The practical payoff of mindfulness is backed by dozens of studies linking it to job satisfaction, rational thinking and emotional resilience...But on the face of it, mindfulness might seem counterproductive in a workplace setting. A central technique of mindfulness meditation, after all, is to accept things as they are. Yet companies want their employees to be motivated. And the very notion of motivation — striving to obtain a more desirable future — implies some degree of discontentment with the present, which seems at odds with a psychological exercise that instills equanimity and a sense of calm.
To test this hunch, we recently conducted five studies, involving hundreds of people, to see whether there was a tension between mindfulness and motivation...Among those who had meditated, motivation levels were lower on average. Those people didn’t feel as much like working on the assignments, nor did they want to spend as much time or effort to complete them. Meditation was correlated with reduced thoughts about the future and greater feelings of calm and serenity — states seemingly not conducive to wanting to tackle a work project...previous studies have found that meditation increases mental focus, suggesting that those in our studies who performed the mindfulness exercise should have performed better on the tasks. Their lower levels of motivation, however, seemed to cancel out that benefit...Mindfulness is perhaps akin to a mental nap. Napping, too, is associated with feeling calm, refreshed and less harried. Then again, who wakes up from a nap eager to organize some files?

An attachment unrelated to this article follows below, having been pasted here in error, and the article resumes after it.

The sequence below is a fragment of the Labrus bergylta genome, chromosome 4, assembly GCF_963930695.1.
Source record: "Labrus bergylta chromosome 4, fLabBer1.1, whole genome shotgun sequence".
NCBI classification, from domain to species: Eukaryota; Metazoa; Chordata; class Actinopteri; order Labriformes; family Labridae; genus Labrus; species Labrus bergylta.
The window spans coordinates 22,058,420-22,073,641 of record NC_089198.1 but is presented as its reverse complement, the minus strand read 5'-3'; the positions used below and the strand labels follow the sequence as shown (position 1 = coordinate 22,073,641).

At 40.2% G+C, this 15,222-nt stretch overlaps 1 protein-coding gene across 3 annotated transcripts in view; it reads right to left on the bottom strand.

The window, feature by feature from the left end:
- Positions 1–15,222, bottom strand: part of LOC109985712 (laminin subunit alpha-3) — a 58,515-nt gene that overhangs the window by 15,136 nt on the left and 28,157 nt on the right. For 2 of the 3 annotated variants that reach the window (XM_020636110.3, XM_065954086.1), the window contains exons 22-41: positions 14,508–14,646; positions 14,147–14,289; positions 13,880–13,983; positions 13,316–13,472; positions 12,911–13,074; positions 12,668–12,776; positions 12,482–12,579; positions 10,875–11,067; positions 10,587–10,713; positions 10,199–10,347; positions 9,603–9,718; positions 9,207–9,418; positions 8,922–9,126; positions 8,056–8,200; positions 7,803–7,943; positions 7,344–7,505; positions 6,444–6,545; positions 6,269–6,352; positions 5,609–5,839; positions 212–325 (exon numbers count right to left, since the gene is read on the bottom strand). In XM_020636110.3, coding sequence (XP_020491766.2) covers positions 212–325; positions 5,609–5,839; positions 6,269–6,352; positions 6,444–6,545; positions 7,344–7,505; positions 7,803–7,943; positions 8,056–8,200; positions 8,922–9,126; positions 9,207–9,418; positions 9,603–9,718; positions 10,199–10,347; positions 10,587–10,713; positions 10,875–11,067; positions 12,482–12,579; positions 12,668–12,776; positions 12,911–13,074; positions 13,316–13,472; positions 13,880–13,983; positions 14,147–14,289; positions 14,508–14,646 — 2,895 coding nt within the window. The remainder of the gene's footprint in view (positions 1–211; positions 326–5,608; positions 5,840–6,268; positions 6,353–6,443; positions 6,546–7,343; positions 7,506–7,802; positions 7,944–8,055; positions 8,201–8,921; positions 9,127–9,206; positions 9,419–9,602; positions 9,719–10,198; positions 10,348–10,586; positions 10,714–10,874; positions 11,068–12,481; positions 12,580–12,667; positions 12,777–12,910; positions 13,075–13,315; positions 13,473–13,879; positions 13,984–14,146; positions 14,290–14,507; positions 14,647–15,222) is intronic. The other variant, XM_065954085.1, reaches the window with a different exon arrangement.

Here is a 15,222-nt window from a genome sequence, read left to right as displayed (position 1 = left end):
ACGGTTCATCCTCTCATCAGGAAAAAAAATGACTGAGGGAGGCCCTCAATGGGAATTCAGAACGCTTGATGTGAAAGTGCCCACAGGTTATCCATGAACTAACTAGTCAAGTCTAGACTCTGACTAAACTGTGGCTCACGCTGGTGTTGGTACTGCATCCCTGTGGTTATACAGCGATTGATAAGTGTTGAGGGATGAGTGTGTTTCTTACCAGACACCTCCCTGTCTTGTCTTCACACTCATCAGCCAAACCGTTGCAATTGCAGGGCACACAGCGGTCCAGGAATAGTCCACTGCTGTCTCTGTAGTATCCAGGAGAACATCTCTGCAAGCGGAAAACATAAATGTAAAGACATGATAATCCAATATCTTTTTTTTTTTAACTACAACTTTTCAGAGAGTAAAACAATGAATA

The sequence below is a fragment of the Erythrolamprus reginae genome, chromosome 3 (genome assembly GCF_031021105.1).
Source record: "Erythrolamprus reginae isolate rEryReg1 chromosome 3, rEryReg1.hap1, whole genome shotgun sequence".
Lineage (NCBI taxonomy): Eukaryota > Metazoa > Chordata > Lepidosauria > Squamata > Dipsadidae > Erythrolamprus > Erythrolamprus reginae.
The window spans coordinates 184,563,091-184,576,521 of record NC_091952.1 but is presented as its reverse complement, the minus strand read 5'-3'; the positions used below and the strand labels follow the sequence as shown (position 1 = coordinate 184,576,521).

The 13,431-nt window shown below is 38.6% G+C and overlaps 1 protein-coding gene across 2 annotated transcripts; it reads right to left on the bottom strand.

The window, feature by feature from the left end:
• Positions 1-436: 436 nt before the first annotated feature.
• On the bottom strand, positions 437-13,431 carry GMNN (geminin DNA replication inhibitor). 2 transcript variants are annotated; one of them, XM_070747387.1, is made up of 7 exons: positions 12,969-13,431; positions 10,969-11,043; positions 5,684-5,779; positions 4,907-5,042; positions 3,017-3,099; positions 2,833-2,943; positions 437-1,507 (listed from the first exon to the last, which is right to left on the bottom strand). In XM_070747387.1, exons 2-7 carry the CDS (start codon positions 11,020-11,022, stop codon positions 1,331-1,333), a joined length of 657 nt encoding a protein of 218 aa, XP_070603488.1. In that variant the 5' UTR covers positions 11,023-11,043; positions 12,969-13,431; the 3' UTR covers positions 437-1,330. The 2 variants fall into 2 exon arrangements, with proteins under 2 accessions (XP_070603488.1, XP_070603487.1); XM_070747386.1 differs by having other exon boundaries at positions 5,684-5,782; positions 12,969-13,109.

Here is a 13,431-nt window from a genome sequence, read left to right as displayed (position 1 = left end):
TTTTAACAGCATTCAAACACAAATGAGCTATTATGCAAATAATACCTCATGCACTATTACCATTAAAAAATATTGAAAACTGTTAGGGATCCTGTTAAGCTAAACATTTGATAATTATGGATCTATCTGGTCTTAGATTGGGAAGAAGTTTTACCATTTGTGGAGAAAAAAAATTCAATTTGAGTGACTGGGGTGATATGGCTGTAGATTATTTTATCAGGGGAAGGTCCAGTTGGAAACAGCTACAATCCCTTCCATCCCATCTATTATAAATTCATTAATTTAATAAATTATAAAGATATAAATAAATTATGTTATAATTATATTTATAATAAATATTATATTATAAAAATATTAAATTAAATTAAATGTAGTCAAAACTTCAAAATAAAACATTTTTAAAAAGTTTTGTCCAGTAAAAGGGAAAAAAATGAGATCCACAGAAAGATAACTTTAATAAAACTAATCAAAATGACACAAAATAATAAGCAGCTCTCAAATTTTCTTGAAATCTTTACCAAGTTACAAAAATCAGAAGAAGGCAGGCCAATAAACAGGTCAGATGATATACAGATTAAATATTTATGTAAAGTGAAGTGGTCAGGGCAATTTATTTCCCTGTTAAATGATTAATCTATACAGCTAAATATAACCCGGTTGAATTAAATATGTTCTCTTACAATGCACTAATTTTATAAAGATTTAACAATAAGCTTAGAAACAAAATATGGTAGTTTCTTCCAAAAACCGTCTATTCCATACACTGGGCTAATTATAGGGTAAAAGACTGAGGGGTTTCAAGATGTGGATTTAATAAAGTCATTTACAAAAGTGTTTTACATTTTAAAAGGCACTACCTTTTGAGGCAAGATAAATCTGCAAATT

Mindfulness might be unhelpful for dealing with difficult assignments at work, but it may be exactly what is called for in other contexts. There is no denying that mindfulness can be beneficial, bringing about calm and acceptance. Once you’ve reached a peak level of acceptance, however, you’re not going to be motivated to work harder.